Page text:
Netflix drama film The Dig about the Sutton Hoo excavation has proven to be quite the lockdown hit. Carey Mulligan stars as the widowed Edith Pretty opposite Ralph Fiennes’ self-taught archaeologist, who she hires for a dig on her land in 1939. One of the fellow archaeologists who joins the team is Lily James’ Peggy Piggott, portrayed as something of a bumbling and inexperienced sidekick who accidentally puts her foot through the top of an Anglo-Saxon burial chamber.

Far from having much to do with The Dig’s excavation, Peggy spends much of the film being part of a Downton Abbey-esque romantic subplot.

But now Hampshire Live reports that archives kept by archaeologists from the county have proven that the real Peggy, who was aged 25 on the Sutton Hoo dig, was far from inexperienced in her field.

The documents found that two years beforehand she led a team who examined a large barrow on Latch Farm in the New Forest over the course of three weeks.

There, the archaeologist and her team found a prehistoric burial ground full of Bronze Age cremation urns.

READ MORE: The Dig: Netflix criticised for casting Carey Mulligan as Edith Pretty

Peggy, later renamed Margaret Guido after her second marriage, ended up publishing important academic papers on the use of these Bronze Age cremation urns.

The Hampshire Archaeology blog’s David Allen said: “I would have thought Peggy’s digging experience – particularly the work at Latch Farm – would have given her a good deal of self-confidence.

“She had to deal with a very eccentric local collector [Herbert Druitt] whose family had owned the land occupied by the round barrow – and sold it for development. Druitt got his hands on the first four vessels and wouldn’t release them for publication.

“I think she probably had to put up with enough sexist and ageist prejudice there to last a lifetime.”

After The Dig premiered on Netflix, Dr Rachel Pope, director of fieldwork at Liverpool University’s archaeology department wrote how Peggy’s portrayal “annoyed” her.

The archaeologist tweeted: “For the record, Peggy Piggott had already dug at Verulamium with the Wheelers and Prehistoric Society’s flagship excavation at Little Woodbury with Gerhard Bersu by this point. She was an incredibly well-trained excavator by her early 20s. Had already published three papers.

“Yeah, I’m not happy about this. She was one of the best-trained excavators in Britain. She was not in any way ‘clumsy.’ Described to me by Jenny Price as having ‘inexhaustible powers of leadership’. Annoyed now.”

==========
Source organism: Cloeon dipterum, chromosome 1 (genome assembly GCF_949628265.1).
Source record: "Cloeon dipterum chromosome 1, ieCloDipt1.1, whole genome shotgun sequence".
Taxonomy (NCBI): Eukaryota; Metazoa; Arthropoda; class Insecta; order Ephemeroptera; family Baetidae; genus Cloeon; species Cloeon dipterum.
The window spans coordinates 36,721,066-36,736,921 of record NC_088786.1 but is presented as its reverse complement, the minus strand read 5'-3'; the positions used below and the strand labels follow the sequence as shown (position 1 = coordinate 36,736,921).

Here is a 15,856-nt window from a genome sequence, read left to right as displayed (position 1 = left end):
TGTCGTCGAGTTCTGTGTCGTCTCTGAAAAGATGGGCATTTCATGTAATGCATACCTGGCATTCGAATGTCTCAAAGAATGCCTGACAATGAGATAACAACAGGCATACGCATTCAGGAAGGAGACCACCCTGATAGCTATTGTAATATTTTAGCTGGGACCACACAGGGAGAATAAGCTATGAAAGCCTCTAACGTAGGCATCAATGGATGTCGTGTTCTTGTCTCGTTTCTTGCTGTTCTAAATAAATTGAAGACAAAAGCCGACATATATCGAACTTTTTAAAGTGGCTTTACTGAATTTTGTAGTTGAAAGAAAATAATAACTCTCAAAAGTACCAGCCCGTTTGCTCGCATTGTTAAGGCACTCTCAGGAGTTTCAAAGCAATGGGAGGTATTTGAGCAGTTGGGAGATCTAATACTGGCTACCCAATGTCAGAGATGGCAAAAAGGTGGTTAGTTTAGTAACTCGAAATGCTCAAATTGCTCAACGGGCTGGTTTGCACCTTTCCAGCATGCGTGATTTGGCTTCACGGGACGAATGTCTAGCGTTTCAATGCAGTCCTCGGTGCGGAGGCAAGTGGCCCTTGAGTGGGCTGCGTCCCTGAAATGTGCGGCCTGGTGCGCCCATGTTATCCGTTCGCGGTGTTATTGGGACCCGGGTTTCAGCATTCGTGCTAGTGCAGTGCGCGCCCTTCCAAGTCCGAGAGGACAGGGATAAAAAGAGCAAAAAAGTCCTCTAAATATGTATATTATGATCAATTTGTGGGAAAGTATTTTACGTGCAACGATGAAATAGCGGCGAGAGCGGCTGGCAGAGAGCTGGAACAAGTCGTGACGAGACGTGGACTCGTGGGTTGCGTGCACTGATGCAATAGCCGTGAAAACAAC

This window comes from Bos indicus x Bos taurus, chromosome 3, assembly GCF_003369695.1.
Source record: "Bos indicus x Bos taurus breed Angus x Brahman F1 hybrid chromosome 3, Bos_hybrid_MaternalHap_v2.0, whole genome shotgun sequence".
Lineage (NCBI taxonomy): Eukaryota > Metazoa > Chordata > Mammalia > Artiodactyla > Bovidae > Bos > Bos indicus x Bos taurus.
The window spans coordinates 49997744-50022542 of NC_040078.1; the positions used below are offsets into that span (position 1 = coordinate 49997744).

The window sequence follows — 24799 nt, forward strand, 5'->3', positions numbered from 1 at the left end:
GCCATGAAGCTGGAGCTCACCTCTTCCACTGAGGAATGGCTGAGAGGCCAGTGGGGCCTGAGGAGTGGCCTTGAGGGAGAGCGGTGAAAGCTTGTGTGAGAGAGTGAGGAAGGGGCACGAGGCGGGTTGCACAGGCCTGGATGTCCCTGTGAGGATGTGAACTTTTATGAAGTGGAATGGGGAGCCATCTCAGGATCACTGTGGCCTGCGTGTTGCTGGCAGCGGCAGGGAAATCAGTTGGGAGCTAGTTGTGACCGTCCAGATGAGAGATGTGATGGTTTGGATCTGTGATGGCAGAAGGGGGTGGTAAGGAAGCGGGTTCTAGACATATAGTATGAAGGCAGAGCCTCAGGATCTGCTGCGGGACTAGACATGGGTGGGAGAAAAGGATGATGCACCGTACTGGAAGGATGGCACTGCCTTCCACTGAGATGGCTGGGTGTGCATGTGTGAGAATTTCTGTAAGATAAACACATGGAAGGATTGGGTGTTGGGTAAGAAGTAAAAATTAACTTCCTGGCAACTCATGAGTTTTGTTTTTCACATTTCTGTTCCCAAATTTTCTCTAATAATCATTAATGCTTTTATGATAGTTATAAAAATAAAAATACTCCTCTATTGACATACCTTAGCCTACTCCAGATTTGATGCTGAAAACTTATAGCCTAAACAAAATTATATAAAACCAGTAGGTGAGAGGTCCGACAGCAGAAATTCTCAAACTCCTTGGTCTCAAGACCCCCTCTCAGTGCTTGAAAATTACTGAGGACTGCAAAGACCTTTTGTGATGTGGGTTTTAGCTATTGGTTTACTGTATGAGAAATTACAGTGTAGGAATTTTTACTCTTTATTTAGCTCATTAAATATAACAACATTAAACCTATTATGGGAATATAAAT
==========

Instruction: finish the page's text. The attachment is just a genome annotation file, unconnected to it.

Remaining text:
While Dr Susan Hakenbeck, a senior archaeology lecturer at Cambridge added: “Shout-out to Peggy Piggott, who at the time already had huge amounts of fieldwork experience under her belt. But why show a young woman competent at a skilled job when you can portray her in short skirts and a bit ditzy?”

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In real life, Peggy and fellow archaeologist husband Stuart Piggott were invited to join the Sutton Hoo dig by excavation leader Charles Phillips.

However, in The Dig film, he’s completely unaware of her experience and previous achievements.

The Netflix movie then sees her have an affair with the Sutton Hoo photographer, a male fictional character.

Some viewers found his introduction sexist too seeing as historically it was two female photographers, Mercie Lack and Barbara Wagstaff, who documented the excavation.

The Dig is an adaptation of 2007 novel The Dig, by Peggy’s nephew John Preston.

According to The Times, he said: “I did make her slightly younger in the book, she was 27 when she did the dig in real life so to suggest that she was a grizzled professional is pushing it a bit… I tried to stick as far as possible in the novel to what had happened.

“But my main responsibility is to tell the story as vividly and engagingly as possible. Plainly the last thing I wanted to do was to in any way diminish the importance of my aunt or portray in an unflattering light but I genuinely think the book or indeed the film does that.”

The Dig is streaming on Netflix.



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